agreement illegally or fraudulently.

Today, identity verification approaches in the financial services industry fall into two main camps:

1. In-person verification

Many financial institutions force online and mobile applicants to come into the branch to verify their identity and sign documents. This means that applicants cannot complete the process in one sitting. As you can imagine, the introduction of this type of friction – which forces you to switch channels – increases the risk of abandonment, as it creates a gap in the digital customer journey.

If you are a financial institution that allows applicants to initiate the process online or on a mobile device, but still requires in-person and/or signature-based identity verification, ask yourself: was this process built to benefit your institution or the customer?

2.Knowledge-based Authentication ( KBA)

Some financial institutions have implemented online verification methods to meet KYC requirements for their digital channels. The most common method is the use of knowledge-based authentication or KBA, which includes credit bureau queries and identity data verification against third-party databases. Unfortunately, KBA is seen as a high-friction process that requires applicants to remember and answer personal questions based on public data. According to Gartner analyst Avivah Litan, “most KBA failures are experienced by legitimate users who are unable to answer questions because they can’t remember the answers, or because public records are missing or incorrect.”

In addition, KBA has become less reliable due to the large-scale data breaches that have occurred in recent years. Fraudsters are now better equipped than ever to successfully answer KBA questions based on data from data breaches, as well as information posted on social media or obtained from phishing.

Real-time government identity verification

New, modern approaches to digital identity verification offer a robust alternative to traditional, in-person verification methods, allowing organizations to maintain 100% digital workflow and, as a result, reduce churn.

The use of mobile identity document capture and verification is gaining momentum, and is increasingly supported by laws and regulations such as the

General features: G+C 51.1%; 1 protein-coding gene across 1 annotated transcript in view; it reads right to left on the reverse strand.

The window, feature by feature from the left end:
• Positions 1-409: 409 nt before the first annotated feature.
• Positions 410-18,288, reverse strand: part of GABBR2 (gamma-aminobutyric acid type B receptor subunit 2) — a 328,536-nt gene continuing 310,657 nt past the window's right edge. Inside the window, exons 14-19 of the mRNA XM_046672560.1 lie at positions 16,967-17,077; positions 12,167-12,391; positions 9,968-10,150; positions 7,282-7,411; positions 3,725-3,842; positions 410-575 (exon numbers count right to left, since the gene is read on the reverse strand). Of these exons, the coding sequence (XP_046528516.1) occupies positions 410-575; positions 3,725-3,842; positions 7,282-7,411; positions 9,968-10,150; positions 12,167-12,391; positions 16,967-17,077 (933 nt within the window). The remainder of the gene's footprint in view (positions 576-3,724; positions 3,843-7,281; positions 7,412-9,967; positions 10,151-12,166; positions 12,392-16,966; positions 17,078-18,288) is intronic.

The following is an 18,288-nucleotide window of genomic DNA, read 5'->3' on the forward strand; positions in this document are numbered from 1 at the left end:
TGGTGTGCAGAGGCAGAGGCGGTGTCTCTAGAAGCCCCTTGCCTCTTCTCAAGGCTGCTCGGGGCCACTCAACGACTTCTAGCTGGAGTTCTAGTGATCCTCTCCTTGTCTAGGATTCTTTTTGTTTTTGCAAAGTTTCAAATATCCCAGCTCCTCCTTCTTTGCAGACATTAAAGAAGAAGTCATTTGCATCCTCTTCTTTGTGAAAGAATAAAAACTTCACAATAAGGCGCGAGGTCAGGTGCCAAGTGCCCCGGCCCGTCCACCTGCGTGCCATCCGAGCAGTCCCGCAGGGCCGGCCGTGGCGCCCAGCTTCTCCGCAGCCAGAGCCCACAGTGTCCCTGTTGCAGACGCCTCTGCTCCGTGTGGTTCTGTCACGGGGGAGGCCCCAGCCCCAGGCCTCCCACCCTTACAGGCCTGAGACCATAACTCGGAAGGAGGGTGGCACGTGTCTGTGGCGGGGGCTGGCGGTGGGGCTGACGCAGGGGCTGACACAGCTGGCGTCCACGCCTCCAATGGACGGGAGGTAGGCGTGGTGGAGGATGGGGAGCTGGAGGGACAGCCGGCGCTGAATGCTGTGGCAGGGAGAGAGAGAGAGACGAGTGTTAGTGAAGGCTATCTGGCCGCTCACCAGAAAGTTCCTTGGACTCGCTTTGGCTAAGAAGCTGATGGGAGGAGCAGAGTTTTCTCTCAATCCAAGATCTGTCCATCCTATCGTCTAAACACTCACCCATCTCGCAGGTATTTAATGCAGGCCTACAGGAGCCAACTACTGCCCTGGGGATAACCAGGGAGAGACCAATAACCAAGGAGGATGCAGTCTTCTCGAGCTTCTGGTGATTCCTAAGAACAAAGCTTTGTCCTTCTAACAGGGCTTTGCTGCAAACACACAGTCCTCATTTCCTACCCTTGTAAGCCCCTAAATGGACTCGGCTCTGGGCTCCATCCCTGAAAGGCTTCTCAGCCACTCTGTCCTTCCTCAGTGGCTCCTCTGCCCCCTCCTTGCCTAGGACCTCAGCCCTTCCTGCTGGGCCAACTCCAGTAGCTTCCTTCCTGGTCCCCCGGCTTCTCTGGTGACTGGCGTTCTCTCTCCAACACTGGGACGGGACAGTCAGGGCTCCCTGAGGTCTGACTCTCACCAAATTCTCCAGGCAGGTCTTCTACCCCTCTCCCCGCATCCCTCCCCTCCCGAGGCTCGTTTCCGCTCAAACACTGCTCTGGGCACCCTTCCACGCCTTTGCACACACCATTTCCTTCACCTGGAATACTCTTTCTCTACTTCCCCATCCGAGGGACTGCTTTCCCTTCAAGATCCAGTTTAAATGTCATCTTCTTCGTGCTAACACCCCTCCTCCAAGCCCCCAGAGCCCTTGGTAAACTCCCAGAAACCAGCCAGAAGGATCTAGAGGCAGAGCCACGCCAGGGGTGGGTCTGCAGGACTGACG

in the United States. This technology not only allows banks and other financial institutions to validate the authenticity of a document, but also allows them to obtain information from the ID document (e.g. name, date of birth, address, etc.) and populate the data directly into the digital application. According to Aite Group, 90% of the 30 financial institutions surveyed indicated that they would likely implement identity document verification/mobile data capture for their demand deposit and credit card account opening processes within one to two years.


Automating this process by using cloud-based services to scan the ID document and look for identifiers of a fraudulent document is now an accepted way to complete the verification process. In addition, machine learning continues to play an important role in achieving better and more accurate verification results in real time.

Redefining digital account opening and onboarding is within the scope.

Forcing a potential customer to switch channels (e.g., walk into a branch office) or using an outdated identity verification approach creates frustration that can lead to eventual abandonment and even negative word-of-mouth.

The good news is that there are modern and effective approaches to KYC available on the market today that not only prevent application fraud from occurring, but also do not add unnecessary friction to the customer journey. The last thing you want is to move to an all-digital process that results in the same abandonment rates you experienced with your traditional account opening processes.